MLS bashes IG, HRDC

Law Society (MLS) has once again berated Inspector General of Police (IG), reminding him that peaceful demonstrations are a constitutional right and cited a number of court decisions made before in favour of protests.

MLS has also urged Human Rights Defenders Coalition (HRDC) to consider economic losses being incurred through the nationwide demonstrations it has continued to organise.

Protesters carry away a police signpost in Blantyre

The demonstrations that have, in some cases, turned violent, including burning of State structures, especially in the North, were organised to force Malawi Electoral Commission (MEC) chairperson Jane Ansah, accused of presiding over flawed May 21 Tripartite Elections, to resign.

The lawyers’ body, which recently also rebuked political parties, HRDC and Ansah, who has flatly refused to resign, this time, in a letter dated August 2 2019, has advised HRDC and the Malawi Police Service (MPS) to work together in preparing for the demonstrations.

Demonstrators take to the streets in Mzuzu

In the letter to the IG and HRDC delivered on Friday, MLS urges the two parties to develop a workable operating system suited to both sides to ensure peaceful demonstrations.

MLS also sought professional advice on how the economy is being affected from Institute of Chartered Accountants in Malawi (Icam), and it attached the views solicited to the IG and HRDC.

Describes AG’s plan as ‘a bad idea’: Kaukonde

Icam president, Francis Chinjoka Gondwe, said in his letter dated August 1 2019 to MLS that the unprecedented wave of post-election demonstrations have resulted in destruction of property, loss of business, erosion of the country’s investors’ confidence and compounded people’s uncertainly on economic gains.

MLS requests HRDC and the IG to consider views expressed by Icam.

MLS writes: “If HRDC and police cannot mutually find a way of organising the demonstrations such that peace is guaranteed, then the police may wish to seek guidance from the court under Section 153(3) of the Police Act on how the demonstrations should be conducted.”

The idea, MLS states in the letter signed by its honorary secretary Martha Kaukonde, should always be that the demonstrations must be carried out, but always peacefully.

But the MLS letter, which cites decisions made by the courts before in favour of peaceful demonstrations, coincided with a fresh application by the Attorney General (AG), filed to ask the courts to ban the demonstrations.

The office of the AG Kalekeni Kaphale will be asking the courts to ban demonstrations and impose K2 billion collateral to people that may plan to hold demonstrations.

But in an interview yesterday, HRDC deputy chairperson Gift Trapence, whose team is planning nationwide demonstrations this Tuesday, laughed off the AG’s decision, challenging that they would proceed with their demonstrations and were ready to meet the AG in court.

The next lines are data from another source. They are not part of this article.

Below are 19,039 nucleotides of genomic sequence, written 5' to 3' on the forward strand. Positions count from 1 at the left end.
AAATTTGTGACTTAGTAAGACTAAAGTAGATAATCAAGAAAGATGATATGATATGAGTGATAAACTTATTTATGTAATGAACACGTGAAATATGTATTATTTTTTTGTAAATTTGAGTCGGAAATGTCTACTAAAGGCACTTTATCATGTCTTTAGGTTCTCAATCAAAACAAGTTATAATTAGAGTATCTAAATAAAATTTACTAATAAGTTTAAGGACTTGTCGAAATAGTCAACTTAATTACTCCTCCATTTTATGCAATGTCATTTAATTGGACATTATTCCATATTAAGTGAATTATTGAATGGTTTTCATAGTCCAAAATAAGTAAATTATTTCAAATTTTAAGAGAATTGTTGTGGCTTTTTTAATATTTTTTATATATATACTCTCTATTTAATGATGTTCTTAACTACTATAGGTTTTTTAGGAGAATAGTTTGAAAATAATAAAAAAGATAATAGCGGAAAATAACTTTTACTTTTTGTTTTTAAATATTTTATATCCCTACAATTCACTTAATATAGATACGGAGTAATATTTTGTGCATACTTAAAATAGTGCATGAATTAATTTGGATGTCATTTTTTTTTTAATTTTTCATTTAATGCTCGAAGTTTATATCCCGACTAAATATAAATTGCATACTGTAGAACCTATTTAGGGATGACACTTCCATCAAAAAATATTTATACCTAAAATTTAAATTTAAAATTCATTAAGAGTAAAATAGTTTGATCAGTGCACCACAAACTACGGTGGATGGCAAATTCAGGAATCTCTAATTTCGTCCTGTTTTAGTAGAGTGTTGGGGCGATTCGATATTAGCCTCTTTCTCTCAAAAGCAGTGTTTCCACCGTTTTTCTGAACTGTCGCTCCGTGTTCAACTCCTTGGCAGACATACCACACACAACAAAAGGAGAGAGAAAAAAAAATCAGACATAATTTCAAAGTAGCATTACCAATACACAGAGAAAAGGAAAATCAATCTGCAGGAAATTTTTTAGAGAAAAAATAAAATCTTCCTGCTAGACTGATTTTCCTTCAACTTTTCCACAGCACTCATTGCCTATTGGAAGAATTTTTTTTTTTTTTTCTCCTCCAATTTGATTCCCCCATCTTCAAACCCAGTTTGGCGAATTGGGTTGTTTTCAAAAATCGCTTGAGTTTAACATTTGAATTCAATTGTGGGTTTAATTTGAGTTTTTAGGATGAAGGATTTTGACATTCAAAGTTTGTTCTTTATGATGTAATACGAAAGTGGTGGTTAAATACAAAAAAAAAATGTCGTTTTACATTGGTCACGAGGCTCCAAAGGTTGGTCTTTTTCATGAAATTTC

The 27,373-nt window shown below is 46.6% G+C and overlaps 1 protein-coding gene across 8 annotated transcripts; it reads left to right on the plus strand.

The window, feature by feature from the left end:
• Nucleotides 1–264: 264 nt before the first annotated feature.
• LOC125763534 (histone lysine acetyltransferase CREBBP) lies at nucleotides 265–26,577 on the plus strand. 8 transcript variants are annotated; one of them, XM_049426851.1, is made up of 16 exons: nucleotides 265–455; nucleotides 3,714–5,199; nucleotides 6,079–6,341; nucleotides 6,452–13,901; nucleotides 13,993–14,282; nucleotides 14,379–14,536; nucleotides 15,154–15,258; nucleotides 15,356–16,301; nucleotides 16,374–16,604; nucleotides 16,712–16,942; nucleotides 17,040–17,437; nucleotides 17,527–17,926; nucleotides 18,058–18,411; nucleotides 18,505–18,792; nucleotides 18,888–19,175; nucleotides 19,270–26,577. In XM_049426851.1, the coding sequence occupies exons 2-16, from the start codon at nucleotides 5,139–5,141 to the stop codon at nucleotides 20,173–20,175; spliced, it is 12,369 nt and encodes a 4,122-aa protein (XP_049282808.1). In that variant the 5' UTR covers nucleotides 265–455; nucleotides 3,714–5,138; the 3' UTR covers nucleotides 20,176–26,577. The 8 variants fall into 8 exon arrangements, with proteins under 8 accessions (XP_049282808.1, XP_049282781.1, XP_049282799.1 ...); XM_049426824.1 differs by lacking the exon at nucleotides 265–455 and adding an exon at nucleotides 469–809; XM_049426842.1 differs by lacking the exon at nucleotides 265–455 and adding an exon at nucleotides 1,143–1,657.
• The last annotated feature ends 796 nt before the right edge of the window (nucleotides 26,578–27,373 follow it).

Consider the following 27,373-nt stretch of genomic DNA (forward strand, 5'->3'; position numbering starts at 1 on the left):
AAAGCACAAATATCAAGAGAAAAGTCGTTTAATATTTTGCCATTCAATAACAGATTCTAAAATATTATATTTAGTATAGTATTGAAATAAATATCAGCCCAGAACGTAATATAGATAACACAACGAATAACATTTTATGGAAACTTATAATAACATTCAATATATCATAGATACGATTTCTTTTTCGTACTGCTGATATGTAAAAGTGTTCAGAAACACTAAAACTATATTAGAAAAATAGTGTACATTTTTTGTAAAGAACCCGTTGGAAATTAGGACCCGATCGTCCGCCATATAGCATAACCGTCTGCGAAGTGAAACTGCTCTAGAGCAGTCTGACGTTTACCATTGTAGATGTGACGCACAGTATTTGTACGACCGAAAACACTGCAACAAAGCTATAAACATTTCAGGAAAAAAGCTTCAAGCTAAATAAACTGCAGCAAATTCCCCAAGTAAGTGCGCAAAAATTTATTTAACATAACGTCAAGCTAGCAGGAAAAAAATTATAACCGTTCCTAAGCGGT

The MLS honorary secretary also described as “a bad idea” the AG’s plan to attempt limiting rights provided for in the Constitution by trying to get an injunction to stop the demonstrations, when courts have made decisions on that before.

“An injunction would just inflame the situation. The better way is for the parties involved to sit down and talk,” Kaukonde said.

Both Kaphale and Ministry of Justice and Constitutional Affairs spokesperson Pilirani Masanjala could not be reached on their mobile phones yesterday when we wanted to inquire about their justification for the application to stop the demonstrations.

MLS, in the letter to the IG and HRDC, reminds them of a more illustrative 2002 civil case which the lawyers’ body and others pursued to challenge a ban on demonstrations former president Bakili Muluzi imposed, with the IG and the Army Commander as some of the respondents.

“The court held that such an order violated the tenets of the Constitution as well as the Police Act. The court further noted that in a democratic society, there is always the need to balance the rights of a few individuals against the rights of the majority,” reads the MLS letter, in part.

MLS says police has the duty to protect people’s lives and property but within the constitutional (including the human rights) framework.

The law society earlier warned political parties and leaders, including President Peter Mutharika, to prepare their followers for the outcome of the elections petition case, which may go either way.

Opposition Malawi Congress Party (MCP) president Lazarus Chakwera and UTM’s Saulos Chilima are challenging in court Mutharika’s victory as declared by MEC.

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